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Puma in Purple? Puh-leeze!

Ex-Yankee Lance Berkman has multiple teams pursuing him as a free agent, but it's difficult to see how he'd fit in Colorado (AP).

Parsing rumors is at least half the fun of the Hot Stove season. Figuring out not only whether a deal makes sense but how it would affect the parties involved, and who might be motivated to spread "news" of such a connection between buyer and seller may not match the excitement of a tense late-inning staredown between a heat-throwing reliever and a slugger during a playoff game, but with a chill in the air and no games on the calendar, it's all we've got. Once in awhile, a rumor comes down the turnpike that you can't make heads or tails of, even when you tilt your head sideways and squint, or make like the cartoon drunk, checking the bottle of hooch you've been nipping at before tossing it aside. Such was the case with a rumor which circulated yesterday linking Lance Berkman to the Rockies.

Recall that the 34-year-old spent the last two months of the season with the Yankees after arriving via a trading deadline deal from Houston.

As a quid pro quo for Berkman waiving his no-trade clause, the Yankees declined his option so he could test the free agent market, a somewhat risky choice given that he was in the midst of his worst major league season. Here's what I wrote back during the ALCS, when Berkman was forced into a more prominent role following Mark Teixeira's season-ending injury:

Once upon a time, Berkman ranked among the best hitters in the National League, a possessor of ideal amounts of power and patience that made him a perennial mid-lineup threat. From 2000 through 2009, he bopped 309 home runs for the Astros — the ninth-highest total during that stretch — while hitting .300/.413/.559 and making five All-Star appearances. He scored 100 or more runs five times, drove in 100 or more six times, and ranked in the NL’s top 10 in on-base percentage nine times during that 10 year stretch, adding four such leaderboard appearances in both batting average and slugging percentage. He was fairly durable too, averaging 147 games a year during that span, with a knee surgery (left) that cost him the first five weeks of the 2005 season his only major absence.

Alas, that left knee has become something of the bane of Berkman’s existence. Back in March, he underwent surgery to remove loose cartilage in the knee, and Baseball Prospectus injury expert Will Carroll reported a pattern of symptoms consistent with arthritic changes in the joint — bad news for a guy in the final guaranteed year of his contract, if nothing else. Berkman began the season on the disabled list, didn’t play until April 20, and hit just .175/.288/.333 over the course of his first 30 games. His bat gradually came around, but he still showed considerably less power than before, and his performance against lefties cratered.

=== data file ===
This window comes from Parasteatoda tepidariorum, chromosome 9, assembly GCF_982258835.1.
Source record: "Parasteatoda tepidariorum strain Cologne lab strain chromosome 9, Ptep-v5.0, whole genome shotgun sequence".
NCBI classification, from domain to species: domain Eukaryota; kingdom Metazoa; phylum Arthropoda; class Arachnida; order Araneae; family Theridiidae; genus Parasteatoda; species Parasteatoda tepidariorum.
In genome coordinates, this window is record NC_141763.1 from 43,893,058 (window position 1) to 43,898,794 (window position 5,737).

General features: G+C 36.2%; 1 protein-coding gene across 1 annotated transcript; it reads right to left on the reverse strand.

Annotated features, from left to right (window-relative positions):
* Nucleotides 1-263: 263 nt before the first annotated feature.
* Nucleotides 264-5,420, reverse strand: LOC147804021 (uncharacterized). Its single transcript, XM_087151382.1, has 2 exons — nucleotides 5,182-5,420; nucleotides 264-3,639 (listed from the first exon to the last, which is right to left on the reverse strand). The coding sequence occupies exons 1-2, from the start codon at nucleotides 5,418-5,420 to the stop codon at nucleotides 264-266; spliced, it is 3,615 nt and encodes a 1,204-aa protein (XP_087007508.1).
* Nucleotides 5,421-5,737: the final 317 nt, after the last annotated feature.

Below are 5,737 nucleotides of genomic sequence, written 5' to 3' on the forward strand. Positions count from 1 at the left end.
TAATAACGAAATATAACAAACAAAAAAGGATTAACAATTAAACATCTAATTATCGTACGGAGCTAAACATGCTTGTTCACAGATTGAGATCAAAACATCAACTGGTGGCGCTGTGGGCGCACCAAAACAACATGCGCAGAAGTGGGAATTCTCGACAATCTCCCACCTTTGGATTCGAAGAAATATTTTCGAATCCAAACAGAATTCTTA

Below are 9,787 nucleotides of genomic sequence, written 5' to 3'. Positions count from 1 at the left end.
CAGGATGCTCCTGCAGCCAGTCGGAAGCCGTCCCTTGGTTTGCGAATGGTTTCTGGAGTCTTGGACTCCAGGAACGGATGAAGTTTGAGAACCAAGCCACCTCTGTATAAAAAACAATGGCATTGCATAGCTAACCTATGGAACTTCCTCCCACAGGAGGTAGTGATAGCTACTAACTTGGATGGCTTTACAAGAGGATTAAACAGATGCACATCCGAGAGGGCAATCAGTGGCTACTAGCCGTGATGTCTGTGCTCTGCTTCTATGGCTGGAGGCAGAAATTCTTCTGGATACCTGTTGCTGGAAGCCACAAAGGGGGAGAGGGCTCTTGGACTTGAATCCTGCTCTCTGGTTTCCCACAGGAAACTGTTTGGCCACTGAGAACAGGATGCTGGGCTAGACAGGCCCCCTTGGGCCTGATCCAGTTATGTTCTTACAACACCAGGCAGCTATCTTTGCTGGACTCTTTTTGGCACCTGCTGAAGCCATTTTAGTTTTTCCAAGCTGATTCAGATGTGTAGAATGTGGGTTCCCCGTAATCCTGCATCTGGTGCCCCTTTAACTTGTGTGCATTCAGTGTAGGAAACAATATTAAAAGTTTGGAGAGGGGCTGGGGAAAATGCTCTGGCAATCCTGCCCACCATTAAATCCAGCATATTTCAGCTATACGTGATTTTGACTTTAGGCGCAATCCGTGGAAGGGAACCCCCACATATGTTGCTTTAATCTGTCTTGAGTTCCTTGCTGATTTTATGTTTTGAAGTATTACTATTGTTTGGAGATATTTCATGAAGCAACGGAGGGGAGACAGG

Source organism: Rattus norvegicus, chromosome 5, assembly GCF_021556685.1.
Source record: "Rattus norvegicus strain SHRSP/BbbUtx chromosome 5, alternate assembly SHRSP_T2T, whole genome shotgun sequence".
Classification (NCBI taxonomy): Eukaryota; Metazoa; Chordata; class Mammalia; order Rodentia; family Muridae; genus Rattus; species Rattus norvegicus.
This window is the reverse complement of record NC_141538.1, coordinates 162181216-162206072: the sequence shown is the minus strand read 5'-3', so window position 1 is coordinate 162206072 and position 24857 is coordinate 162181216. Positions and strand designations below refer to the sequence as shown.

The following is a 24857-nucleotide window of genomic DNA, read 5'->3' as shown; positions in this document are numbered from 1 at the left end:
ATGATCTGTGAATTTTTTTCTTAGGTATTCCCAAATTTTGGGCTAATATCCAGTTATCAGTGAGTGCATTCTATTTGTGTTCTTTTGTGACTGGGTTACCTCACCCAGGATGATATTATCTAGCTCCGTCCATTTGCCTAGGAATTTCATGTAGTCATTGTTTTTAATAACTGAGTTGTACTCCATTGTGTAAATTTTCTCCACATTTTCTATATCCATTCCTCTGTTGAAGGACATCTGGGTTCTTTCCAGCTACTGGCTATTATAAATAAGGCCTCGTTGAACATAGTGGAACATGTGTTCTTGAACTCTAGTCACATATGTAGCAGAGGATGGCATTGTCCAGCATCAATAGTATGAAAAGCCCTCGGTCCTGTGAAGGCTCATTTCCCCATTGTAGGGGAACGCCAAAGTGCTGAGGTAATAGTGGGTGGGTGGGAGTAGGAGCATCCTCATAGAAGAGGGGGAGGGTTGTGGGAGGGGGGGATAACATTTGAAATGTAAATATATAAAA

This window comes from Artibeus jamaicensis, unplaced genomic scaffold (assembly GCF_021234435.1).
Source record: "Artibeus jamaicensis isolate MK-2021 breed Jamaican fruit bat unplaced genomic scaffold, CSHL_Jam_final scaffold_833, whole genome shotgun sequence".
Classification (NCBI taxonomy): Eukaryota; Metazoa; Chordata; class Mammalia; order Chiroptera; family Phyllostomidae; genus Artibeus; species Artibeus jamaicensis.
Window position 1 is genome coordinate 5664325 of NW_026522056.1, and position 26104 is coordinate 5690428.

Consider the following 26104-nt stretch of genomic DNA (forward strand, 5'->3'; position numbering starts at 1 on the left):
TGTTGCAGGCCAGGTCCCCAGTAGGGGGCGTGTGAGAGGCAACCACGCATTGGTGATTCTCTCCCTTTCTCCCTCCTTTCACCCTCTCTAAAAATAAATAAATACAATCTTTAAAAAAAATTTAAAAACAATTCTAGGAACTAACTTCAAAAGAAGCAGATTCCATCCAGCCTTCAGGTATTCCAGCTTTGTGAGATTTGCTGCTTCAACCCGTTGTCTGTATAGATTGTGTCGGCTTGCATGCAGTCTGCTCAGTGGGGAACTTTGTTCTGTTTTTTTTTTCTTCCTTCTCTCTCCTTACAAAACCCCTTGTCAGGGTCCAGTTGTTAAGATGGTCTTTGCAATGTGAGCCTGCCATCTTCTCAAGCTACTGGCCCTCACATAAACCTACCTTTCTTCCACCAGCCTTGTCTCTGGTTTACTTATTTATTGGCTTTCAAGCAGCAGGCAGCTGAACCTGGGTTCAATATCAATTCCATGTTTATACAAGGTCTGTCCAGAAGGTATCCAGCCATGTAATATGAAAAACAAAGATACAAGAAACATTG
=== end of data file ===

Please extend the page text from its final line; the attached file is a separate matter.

Hitting from the right side had never been Berkman’s strongest suit, but from 2001 through 2008, he managed a passable .275/.382/.430 showing thanks to a .299 batting average on balls in play. Circa 2009, his knee problems began to compromise both his mechanics and his speed — he truly became much more “Fat Elvis” than “Big Puma” — and he hit just .231/.293/.418 against lefties via a .245 BABIP. This year he dropped to a downright unplayable .171/.261/.256 with a .197 BABIP.

With the Astros facing a long-overdue need to rebuild, they finally unloaded Berkman and Roy Oswalt, their two biggest stars, around the trading deadline. Oswalt joined Roy Halladay and Cole Hamels to form one of the game’s most formidable rotation fronts; not for nothing are the Phillies still playing ball this postseason. Berkman became a platoon DH in pinstripes, getting just 20 plate appearances against lefties and hitting a fairly slaptacular .284/.388/.386 against righties. His bat showed a bit more life in September after he returned from missing the second half of August due to an ankle sprain, but he collected just one home run during his regular season stint with the Yanks, and started just 29 of their 59 games after being acquired.

Anyway, according to Fox's Ken Rosenthal, renowned as the most credible of the high-volume rumor-mongerers, Berkman has drawn interest from eight teams, a group that includes the A's, Cubs, Rockies, Cardinals, Pirates, and Blue Jays. The obvious move for a declining ex-slugger with knee problems would be to shoot for a job in the AL, where he could DH most of the time, but Berkman says he's not ready to accept such a role yet. "A lot of people have asked me, 'Do you still want to play the field?’" he told Rosenthal. "My answer is that not only can I play the field, I still can run around the outfield. I’m not a DH-slash-first baseman. I'm a first baseman-slash-outfielder."